The Gulf-Side Casino Hotel of Padre Island

Grand Opening of the Casino Hotel on South Padre Island.

Grand Opening of the Casino Hotel on South Padre Island.

One of the first buildings constructed at Tarpon Beach in 1908, (Today’s Isla Blanca Park) the Casino Hotel (AKA the Gulf side Hotel) was only open for a short period before disaster struck.

A hurricane coming ashore during the early summer of 1909, forced visitors to evacuate and seek shelter at the Quarantine Station which was located in the bay near the southern tip of Padre Island. Many fishing boats were capsized or cast ashore and one of the ferry boats was missing. Dozens of fishing shanties were demolished by the action of the waves.

No lives were lost and all who wished to leave were brought to the boat docks in Port Isabel.

Another storm swept ashore August 26 and again a large group of tourists sought shelter in the quarantine station. At Tarpon Beach every building except the light house and the quarantine station were either heavily damaged or destroyed. Most of the destruction was caused by the high waves and a general inundation of the Island. The wind itself, which barely reached tropical storm status, caused little damage.  Repairs took several months but by 1910 Tarpon Beach and the Casino Hotel were once again open to the public.

Over the next 15 years several violent Gulf storms damaged or destroyed much of Tarpon Beach including the Casino Hotel. During this period the only Island hotel consistently open was the Tarpon Beach Hotel, located bayside and built in 1908 by Jesus Vega of Brownsville.

Speed Boats to Padre Island and the Casino Hotel

Speed Boats to Padre Island and the Casino Hotel

In 1926, James A. Dickinson rebuilt the Casino complete with a water toboggan slide and two fast speedboats to transport passengers to and from the Island. A bus met every boat upon its arrival to take all passengers to the hotel. There was even a lifeguard stationed on the beach when people were in the water.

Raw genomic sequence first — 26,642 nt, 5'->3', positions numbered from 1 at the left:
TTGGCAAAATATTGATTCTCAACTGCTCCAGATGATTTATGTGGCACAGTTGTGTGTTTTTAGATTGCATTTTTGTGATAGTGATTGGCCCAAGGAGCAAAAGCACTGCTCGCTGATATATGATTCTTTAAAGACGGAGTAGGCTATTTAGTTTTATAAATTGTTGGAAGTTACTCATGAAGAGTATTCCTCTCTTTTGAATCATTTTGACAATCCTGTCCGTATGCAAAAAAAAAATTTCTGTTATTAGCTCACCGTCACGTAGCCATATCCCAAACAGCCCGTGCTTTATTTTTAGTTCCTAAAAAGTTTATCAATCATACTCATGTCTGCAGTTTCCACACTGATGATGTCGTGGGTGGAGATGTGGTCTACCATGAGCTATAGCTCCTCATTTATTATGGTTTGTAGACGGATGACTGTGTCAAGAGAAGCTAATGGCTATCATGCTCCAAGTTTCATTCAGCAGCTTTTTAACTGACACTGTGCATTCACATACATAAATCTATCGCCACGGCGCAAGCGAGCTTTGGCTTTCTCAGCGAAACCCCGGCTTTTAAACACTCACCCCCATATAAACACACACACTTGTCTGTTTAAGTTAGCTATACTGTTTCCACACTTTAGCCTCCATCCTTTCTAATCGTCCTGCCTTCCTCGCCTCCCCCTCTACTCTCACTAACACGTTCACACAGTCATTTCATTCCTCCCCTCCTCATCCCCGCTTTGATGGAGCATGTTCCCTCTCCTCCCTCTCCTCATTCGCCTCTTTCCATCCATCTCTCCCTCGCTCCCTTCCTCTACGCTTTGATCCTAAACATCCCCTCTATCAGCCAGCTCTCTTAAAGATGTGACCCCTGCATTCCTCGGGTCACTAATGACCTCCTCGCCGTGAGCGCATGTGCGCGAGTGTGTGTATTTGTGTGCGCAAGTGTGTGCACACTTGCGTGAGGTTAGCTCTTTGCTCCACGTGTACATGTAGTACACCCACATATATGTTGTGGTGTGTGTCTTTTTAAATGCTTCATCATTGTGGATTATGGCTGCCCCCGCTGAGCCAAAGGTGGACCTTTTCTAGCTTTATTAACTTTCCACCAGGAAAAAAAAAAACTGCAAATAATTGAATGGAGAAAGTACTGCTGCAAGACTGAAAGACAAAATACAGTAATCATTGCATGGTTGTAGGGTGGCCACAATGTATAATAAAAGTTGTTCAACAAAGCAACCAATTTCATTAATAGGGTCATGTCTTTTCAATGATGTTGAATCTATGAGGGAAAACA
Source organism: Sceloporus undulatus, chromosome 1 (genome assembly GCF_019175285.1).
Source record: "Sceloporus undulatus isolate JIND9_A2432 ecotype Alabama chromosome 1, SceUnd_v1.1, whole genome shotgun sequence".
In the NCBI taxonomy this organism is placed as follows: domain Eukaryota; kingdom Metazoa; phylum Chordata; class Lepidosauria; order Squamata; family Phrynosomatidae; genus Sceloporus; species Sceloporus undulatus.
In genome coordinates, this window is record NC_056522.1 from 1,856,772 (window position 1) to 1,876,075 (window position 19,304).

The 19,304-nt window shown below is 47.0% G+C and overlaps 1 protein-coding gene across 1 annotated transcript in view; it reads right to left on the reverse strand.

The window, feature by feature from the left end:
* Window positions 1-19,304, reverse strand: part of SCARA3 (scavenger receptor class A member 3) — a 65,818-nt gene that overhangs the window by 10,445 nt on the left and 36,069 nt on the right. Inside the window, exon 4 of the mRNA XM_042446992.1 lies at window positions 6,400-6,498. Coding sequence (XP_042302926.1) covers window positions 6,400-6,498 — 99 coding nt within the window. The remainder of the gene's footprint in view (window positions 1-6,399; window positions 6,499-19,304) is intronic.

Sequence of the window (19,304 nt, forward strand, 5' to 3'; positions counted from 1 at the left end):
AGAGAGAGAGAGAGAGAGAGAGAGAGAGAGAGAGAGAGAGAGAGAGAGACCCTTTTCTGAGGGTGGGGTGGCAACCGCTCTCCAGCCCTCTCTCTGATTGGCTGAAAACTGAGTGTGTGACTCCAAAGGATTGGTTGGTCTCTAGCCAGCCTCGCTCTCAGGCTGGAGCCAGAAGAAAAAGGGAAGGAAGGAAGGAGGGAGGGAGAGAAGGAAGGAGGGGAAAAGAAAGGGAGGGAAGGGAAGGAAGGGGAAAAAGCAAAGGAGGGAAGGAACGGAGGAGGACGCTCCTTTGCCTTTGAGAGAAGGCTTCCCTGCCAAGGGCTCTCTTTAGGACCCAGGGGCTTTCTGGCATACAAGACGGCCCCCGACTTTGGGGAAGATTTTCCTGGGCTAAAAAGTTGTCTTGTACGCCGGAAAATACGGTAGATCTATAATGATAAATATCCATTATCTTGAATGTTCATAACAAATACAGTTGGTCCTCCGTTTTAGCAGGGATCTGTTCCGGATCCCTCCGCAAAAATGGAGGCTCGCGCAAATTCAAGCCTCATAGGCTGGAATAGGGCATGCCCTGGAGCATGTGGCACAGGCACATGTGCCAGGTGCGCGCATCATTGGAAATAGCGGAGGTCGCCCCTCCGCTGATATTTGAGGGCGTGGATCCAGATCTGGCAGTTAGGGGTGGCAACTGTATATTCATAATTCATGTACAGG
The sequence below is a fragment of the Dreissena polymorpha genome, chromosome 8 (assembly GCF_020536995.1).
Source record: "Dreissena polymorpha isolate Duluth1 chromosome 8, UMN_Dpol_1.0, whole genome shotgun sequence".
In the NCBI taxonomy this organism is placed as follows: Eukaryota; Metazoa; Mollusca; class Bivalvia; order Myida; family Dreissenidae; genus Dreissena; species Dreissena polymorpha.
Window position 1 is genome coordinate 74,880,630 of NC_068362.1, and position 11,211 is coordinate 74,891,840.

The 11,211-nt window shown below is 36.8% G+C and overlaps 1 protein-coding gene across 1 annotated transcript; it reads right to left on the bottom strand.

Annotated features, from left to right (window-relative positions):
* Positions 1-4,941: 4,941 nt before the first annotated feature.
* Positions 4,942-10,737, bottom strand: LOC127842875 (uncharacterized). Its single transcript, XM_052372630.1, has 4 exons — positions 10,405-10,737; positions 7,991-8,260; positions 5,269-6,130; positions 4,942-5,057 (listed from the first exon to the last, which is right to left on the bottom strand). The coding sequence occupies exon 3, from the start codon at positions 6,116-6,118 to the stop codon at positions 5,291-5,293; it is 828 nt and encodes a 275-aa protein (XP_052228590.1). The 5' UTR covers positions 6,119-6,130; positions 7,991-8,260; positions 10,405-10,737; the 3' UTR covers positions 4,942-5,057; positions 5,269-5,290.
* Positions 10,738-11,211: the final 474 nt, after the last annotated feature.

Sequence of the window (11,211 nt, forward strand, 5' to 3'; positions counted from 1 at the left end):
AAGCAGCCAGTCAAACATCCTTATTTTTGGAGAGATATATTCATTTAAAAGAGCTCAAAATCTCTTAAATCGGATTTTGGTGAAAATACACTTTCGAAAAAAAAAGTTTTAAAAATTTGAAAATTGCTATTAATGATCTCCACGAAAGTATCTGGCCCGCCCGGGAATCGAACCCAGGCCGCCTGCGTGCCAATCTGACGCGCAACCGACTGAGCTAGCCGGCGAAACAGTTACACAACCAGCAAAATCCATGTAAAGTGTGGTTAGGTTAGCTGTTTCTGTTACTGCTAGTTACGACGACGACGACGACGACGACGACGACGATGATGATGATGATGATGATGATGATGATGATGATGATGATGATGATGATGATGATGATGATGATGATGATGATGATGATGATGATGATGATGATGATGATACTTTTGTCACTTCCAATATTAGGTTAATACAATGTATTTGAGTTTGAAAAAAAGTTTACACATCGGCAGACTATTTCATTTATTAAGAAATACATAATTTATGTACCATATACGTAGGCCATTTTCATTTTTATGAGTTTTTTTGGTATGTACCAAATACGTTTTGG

Business was brisk over the next few years and though the great depression cast a pall on most of the country, the Casino continued its operation.

 

But we who live on the Island know we are always just one hurricane away from utter destruction as illustrated by the following article published in the July 6, 1933 edition of the Brownsville Herald: “PORT ISABEL, 3:45 p.m. the afternoon the wind at Port Isabel was increasing slightly, and has changed a little toward the east. Otherwise the situation remained unchanged from this morning. Three people from the Padre Island casino were at the coast guard station on Padre Island, and the telephone line to the station has gone out.”

Several more hurricanes struck the Island during the summer-Fall of 1933 doing much damage to structures at Tarpon Beach. Though heavily damaged the Casino was repaired and back in business in time to host a gathering of the Port Isabel Rotary Club. In addition to a meal, the group of 25 Rotarians enjoyed watching a coast guard drill put on by the members of the station on Padre Island.”

In March of 1942, a pair of Memphis tourists visiting Brazos Island decided they’d like to have lunch at the Casino Hotel. Donning swim suits, the pair entered the water and swam the Brownsville ship channel. After a quick meal the two repeated their epic swim arriving at Brazos half an hour later.

In a January 14th, 1945 article Frank Dobie wrote: “A Gulf storm took the top story off the Padre Island Hotel. Winds have swept the sand out from under it. No deserted bunk-house ever looked more dilapidated; yet it has more ancient signs about “cover charges,” “cashier,” “family meals with all the trimmings,” “European plan,” “American plan,” “laundry,” etc. than the Waldorf-Astoria. You can sit in one of the two old rope-bottomed chairs on the wide front gallery and look over the Gulf, listen to the surf break, watch for a fishing sail and feel your consciousness absorbed into the eternity of the universe.”

The noiseless tooth of time continued her meal though and the old Casino faded into obscurity. Sometime in the early 1950s it was demolished and today there is no visible evidence of its existence on Padre Island.

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